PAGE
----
These Tatars conquered most of the habitable globe, and the best, the most flourishing and most populous part thereof, and that whereof the inhabitants were the most advanced in character and conduct, in about a year; nor did any country escape their devastations which did not fearfully expect them and dread their arrival.

Moreover they need no commissariat, nor the conveyance of supplies, for they have with them sheep, cows, horses, and the like quadrupeds, the flesh of which they eat, naught else. As for their beasts which they ride, these dig into the earth with their hoofs and eat the roots of plants, knowing naught of barley. And so, when they alight anywhere, they have need of nothing from without. As for their religion, they worship the sun when it rises, and regard nothing as unlawful, for they eat all beasts, even dogs, pigs, and the like; nor do they recognise the marriage-tie, for several men are in marital relations with one woman, and if a child is born, it knows not who is its father.

Therefore Islam and the Muslims have been afflicted during this period with calamities wherewith no people hath been visited. These Tatars (may God confound them!) came from the East, and wrought deeds which horrify all who hear of them, and which you shall, please God, see set forth in full detail in their proper connection. And of these was the invasion of Syria by the Franks (may God curse them!) out of the West, and their attack on Egypt, and occupation of the port of Damietta therein, so that Egypt and Syria were like to be conquered by them, but for the grace of God and the help which He vouchsafed us against them, as we have mentioned under the year 614 [A.D. 1217–18]. Of these, moreover, was that the sword was drawn between those who escaped from these two foes, and strife was rampant, as we have also mentioned: and verily unto God do we belong and unto Him do we return! We ask God to vouchsafe victory to Islam and the Muslims, for there is none other to aid, help, or defend the True Faith.…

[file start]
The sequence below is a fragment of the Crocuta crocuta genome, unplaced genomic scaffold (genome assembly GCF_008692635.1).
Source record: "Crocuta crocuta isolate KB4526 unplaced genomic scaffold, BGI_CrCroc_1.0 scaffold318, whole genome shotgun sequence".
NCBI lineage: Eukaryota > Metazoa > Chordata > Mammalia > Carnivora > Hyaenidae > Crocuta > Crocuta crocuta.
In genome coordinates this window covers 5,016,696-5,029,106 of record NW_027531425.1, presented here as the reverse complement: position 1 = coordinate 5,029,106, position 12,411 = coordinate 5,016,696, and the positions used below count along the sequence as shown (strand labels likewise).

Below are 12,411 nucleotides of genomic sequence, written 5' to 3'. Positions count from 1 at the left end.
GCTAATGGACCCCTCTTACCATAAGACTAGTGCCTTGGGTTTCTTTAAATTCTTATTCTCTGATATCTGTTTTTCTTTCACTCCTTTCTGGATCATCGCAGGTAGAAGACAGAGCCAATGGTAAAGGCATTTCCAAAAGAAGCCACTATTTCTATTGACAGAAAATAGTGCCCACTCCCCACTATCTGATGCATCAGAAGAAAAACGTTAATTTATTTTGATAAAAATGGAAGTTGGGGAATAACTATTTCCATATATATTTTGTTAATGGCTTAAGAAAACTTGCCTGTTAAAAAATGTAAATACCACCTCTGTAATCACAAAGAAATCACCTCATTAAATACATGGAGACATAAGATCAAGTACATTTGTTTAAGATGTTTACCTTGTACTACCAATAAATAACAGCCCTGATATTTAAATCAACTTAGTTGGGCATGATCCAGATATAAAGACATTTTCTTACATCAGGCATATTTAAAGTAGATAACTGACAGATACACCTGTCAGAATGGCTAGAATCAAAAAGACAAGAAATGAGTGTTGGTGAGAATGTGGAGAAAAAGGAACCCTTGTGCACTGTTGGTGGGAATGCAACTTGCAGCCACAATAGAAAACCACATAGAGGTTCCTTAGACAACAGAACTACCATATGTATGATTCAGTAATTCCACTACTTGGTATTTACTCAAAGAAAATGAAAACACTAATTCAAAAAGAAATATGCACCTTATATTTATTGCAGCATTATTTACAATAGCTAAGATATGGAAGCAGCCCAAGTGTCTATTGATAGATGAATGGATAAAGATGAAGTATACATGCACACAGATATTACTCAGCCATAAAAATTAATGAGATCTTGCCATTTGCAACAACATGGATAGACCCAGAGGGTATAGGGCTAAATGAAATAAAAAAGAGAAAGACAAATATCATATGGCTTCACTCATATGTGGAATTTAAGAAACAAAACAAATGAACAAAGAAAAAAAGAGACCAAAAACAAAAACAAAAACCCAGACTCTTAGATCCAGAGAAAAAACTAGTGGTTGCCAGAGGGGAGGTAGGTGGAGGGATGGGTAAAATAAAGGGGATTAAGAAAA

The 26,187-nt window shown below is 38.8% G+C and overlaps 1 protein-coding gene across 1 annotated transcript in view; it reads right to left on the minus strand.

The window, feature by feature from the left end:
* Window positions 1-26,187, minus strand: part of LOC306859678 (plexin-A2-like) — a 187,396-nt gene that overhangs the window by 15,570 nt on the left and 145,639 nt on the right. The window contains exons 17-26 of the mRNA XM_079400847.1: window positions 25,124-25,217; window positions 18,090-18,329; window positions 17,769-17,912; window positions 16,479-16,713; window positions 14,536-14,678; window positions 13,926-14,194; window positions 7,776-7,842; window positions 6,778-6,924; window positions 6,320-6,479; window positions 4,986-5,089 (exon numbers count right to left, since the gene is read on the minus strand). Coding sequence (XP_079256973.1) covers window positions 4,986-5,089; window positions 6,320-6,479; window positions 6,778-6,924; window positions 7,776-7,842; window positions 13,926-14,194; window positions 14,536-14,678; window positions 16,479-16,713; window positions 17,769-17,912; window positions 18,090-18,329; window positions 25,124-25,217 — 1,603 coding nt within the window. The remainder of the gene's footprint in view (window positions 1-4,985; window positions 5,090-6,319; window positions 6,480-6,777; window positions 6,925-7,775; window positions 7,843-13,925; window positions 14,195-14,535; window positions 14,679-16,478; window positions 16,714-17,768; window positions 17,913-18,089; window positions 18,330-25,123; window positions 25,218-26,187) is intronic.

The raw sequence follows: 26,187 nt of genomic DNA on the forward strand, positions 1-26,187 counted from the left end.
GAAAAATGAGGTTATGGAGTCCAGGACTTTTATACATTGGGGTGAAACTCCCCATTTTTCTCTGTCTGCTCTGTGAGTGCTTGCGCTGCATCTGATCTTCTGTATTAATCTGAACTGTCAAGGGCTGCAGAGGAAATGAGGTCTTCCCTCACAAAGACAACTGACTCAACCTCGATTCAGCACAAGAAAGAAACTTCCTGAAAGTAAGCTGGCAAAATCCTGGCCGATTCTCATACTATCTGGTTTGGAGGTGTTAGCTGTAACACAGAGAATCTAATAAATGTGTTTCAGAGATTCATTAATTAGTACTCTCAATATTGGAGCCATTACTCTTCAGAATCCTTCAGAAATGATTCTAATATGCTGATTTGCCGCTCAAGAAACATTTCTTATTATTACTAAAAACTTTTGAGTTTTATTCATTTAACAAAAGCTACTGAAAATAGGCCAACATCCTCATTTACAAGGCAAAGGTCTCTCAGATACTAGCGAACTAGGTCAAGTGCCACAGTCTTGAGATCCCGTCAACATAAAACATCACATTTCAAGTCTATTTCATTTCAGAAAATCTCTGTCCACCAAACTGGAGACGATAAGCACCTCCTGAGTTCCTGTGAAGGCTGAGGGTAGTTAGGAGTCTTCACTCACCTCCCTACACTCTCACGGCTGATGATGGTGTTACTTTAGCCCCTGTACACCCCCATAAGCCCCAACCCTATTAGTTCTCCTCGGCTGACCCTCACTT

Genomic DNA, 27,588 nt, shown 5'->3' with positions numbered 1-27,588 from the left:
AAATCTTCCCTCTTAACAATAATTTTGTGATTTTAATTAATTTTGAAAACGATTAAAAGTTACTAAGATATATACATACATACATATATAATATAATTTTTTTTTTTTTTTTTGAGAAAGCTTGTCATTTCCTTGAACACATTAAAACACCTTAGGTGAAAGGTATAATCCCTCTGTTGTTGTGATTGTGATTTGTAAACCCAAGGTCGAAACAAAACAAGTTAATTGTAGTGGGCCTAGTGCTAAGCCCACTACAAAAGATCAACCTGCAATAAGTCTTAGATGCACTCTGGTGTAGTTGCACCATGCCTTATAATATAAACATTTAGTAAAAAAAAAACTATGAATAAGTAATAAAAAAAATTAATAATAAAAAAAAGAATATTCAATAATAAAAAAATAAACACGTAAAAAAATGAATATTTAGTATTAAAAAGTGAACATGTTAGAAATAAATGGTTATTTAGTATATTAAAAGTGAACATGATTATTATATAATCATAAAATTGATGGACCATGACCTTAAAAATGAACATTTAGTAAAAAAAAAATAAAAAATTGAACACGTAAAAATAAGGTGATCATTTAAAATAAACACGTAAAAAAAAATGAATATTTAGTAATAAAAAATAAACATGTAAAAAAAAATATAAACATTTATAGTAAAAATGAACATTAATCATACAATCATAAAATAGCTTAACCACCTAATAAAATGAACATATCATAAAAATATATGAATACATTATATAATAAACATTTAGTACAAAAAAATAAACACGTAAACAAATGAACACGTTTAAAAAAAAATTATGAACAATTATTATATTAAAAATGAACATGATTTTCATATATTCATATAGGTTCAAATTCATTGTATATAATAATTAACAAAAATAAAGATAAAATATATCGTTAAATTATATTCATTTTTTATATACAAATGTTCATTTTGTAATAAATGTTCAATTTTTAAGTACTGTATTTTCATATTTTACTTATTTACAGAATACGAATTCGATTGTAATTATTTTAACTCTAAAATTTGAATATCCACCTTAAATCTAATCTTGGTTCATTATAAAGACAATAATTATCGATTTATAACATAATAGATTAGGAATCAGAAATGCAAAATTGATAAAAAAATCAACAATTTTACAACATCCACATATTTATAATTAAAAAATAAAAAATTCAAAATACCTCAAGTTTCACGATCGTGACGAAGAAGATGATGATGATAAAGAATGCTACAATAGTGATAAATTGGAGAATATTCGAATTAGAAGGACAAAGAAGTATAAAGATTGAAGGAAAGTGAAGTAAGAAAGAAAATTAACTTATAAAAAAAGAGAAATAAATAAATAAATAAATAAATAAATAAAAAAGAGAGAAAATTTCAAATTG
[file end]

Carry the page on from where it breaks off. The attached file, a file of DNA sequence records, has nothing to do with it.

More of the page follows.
Stories have been related to me, which the hearer can scarcely credit, as to the terror of the Tatars, which God Almighty cast into men's hearts; so that it is said that a single one of them would enter a village or a quarter wherein were many people, and would continue to slay them one after another, none daring to stretch forth his hand against this horseman. And I have heard that one of them took a man captive, but had not with him any weapon wherewith to kill him; and he said to his prisoner, "Lay your head on the ground and do not move," and he did so, and the Tatar went and fetched his sword and slew him therewith. Another man related to me as follows: "I was going," said he, "with seventeen others along a road, and there met us a Tatar horseman, and bade us bind one another's arms. My companions began to do as he bade them, but I said to them, 'He is but one man; wherefore, then, should we not kill him and flee?' They replied, 'We are afraid.' I said, 'This man intends to kill you immediately; let us therefore rather kill him, that perhaps God may deliver us.' But I swear by God that not one of them dared to do this, so I took a knife and slew him, and we fled and escaped." And such occurrences were many.

What happened next…

The dual threats to Islam, Crusaders and Mongols, were eliminated by the Mamluks of Egypt, a slave dynasty. The sultan, or ruler, of Egypt had a long tradition of using such slave warriors. But in the middle of the thirteenth century these elite soldiers actually took over Egypt, led by their new sultan, Baybars. This amazing soldier and statesman fought and defeated the Mongols at the Battle of Ayn Jalut in Palestine in 1260 and then turned his attention to the Crusaders. By the time of Baybars's death in 1277, he had restricted the Crusaders to a few remaining strongholds. His successors, the sultans next in line, finished off the job he had started, defeating the Crusaders at Acre in 1291 and pushing them out of the Middle East totally. There is a certain irony that Islam, one of the most cultured civilizations of its day, was saved by these former slaves, mostly uneducated and only recent converts to the religion.